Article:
‘Lydia Fairhall and the Black She Oaks’ were mesmerising.
It’s a warm, smokey, but incredibly bearable Sunday evening and Lydia Fairhall and her new band ‘The Black She Oaks’ take the stage at the Courier-Mail Spiegeltent. Lit by a muted blue and purple light, the stage extends into the crowd. A small crowd, but one that felt deeply involved and connected to Lydia and her group from the word go.
Fairhall led things beautifully, with a wonderful acknowledgement of country, and a surprisingly honest conversation about the formation of her group and how early in the game they are (at the writing of this, they’ve played three shows.) She tells us a story – her story – about returning to the country and disconnecting from a life in the city. It sets the stage for a strong opening that oozes class and comfort.
Lydia’s vocal work is smooth like melted chocolate, incredibly inviting, and not at all overpowering. All of it is aided by a wonderfully mixed band and vocals. The Black She Oaks themselves played with vigour and expertise that helped carry Fairhall’s words with strong spiritual and personal undertones. Their guitars drenched perfectly in a tight reverb that gave the set an earthy, dream-like atmosphere. If it sounds a little too muted for you, the group found themselves throwing down some upbeat numbers mid-set that was reminiscent of Zero 7 in their “The Garden” days in the mid-2000s.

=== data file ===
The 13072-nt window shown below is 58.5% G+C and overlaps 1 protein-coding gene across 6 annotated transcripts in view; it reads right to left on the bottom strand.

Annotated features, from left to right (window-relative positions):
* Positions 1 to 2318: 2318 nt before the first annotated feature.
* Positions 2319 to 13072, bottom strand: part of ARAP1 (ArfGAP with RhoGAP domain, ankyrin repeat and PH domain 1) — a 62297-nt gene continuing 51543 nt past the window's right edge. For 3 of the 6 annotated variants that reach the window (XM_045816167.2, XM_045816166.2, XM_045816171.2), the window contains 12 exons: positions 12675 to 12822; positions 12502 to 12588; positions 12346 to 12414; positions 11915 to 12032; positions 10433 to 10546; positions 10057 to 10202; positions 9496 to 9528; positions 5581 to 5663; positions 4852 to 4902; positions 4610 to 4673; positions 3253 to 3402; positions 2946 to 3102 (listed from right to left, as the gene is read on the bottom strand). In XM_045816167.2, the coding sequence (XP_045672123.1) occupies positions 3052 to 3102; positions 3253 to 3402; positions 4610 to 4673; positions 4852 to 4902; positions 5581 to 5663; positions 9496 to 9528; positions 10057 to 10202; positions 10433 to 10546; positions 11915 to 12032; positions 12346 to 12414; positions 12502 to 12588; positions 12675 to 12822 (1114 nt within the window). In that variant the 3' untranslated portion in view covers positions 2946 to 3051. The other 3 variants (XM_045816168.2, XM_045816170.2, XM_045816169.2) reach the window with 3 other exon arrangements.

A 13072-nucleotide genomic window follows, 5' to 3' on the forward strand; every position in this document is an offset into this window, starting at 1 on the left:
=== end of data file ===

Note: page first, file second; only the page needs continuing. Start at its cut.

Fairhall shared stories between songs about her children and their growth and experiences together. She shared a hilarious story about sharehouse life, burying a pot after burning it hoping her roommates wouldn’t find it, only to find them gardening for the first time in their lives the next day.
All of this blended into an hour-long mix of gorgeous folk-pop that never felt too much. It was relatable, incredibly personal and all beautifully performed by the group. With well-constructed tracks containing fully formed ideas and stories, Lydia Fairhall and the Black She Oaks delivered a set that was both relaxing and mesmerising to listen to. Thank god for music streaming, because audiences will be listening to these guys the moment their debut album “True North” drops.
For more information regarding events at the Brisbane Festival, visit Brisbane Festival’s Website. To keep up to date with ‘Lydia Fairhall and the Black She Oaks’, follow them on Facebook at Facebook – Lydia Fairhall and the Black She Oaks.